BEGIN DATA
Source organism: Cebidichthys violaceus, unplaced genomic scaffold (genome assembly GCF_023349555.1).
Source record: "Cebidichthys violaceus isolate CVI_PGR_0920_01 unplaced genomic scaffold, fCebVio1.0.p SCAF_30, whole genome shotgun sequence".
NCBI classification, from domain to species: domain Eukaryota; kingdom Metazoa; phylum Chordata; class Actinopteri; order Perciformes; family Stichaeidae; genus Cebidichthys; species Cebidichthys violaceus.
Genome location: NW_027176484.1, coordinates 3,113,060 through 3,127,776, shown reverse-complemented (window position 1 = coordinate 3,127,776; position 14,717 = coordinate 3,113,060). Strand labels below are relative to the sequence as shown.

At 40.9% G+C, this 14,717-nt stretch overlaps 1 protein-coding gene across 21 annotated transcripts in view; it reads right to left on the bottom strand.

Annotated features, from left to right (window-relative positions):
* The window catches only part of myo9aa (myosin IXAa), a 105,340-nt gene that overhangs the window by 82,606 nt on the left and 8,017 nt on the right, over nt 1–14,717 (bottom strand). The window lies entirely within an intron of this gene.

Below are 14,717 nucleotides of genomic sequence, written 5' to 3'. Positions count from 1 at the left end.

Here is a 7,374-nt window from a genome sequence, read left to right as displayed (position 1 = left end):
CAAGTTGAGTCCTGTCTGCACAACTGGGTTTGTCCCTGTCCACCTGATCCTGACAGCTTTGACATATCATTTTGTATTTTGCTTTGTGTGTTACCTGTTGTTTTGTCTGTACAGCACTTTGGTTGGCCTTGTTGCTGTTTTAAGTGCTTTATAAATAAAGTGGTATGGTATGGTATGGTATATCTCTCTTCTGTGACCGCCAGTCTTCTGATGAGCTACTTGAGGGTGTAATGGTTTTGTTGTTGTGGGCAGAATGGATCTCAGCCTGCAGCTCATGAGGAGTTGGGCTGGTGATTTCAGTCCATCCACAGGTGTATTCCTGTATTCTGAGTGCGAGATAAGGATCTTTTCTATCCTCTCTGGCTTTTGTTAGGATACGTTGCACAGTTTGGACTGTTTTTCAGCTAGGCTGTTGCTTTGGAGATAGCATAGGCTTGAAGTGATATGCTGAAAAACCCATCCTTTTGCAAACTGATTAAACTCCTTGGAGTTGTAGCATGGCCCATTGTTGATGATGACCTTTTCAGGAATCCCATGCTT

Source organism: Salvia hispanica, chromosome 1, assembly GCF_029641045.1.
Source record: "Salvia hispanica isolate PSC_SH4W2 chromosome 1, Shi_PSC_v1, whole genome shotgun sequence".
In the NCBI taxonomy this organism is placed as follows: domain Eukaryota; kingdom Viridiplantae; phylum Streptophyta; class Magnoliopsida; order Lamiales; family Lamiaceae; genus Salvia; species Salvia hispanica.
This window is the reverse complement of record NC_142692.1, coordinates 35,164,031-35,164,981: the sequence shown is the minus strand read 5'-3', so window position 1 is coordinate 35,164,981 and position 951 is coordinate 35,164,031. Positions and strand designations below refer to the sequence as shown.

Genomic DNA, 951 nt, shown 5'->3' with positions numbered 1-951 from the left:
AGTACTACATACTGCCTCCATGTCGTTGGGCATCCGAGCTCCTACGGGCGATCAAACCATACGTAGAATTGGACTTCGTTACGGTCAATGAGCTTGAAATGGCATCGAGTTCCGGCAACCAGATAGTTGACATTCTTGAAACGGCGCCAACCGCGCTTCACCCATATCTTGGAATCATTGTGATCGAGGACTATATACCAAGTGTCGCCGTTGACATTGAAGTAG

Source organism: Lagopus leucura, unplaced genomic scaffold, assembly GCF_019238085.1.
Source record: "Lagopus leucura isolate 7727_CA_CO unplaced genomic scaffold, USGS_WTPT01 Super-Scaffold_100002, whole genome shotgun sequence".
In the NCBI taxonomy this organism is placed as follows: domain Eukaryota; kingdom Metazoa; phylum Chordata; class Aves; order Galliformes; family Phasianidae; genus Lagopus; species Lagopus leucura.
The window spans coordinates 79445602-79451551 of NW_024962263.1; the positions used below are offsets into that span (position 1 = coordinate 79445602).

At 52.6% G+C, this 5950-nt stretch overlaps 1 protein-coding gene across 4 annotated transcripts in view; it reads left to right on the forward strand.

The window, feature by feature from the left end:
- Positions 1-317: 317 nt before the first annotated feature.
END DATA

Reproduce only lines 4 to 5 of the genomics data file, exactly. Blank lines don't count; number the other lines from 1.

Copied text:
Genome location: NW_027176484.1, coordinates 3,113,060 through 3,127,776, shown reverse-complemented (window position 1 = coordinate 3,127,776; position 14,717 = coordinate 3,113,060). Strand labels below are relative to the sequence as shown.

At 40.9% G+C, this 14,717-nt stretch overlaps 1 protein-coding gene across 21 annotated transcripts in view; it reads right to left on the bottom strand.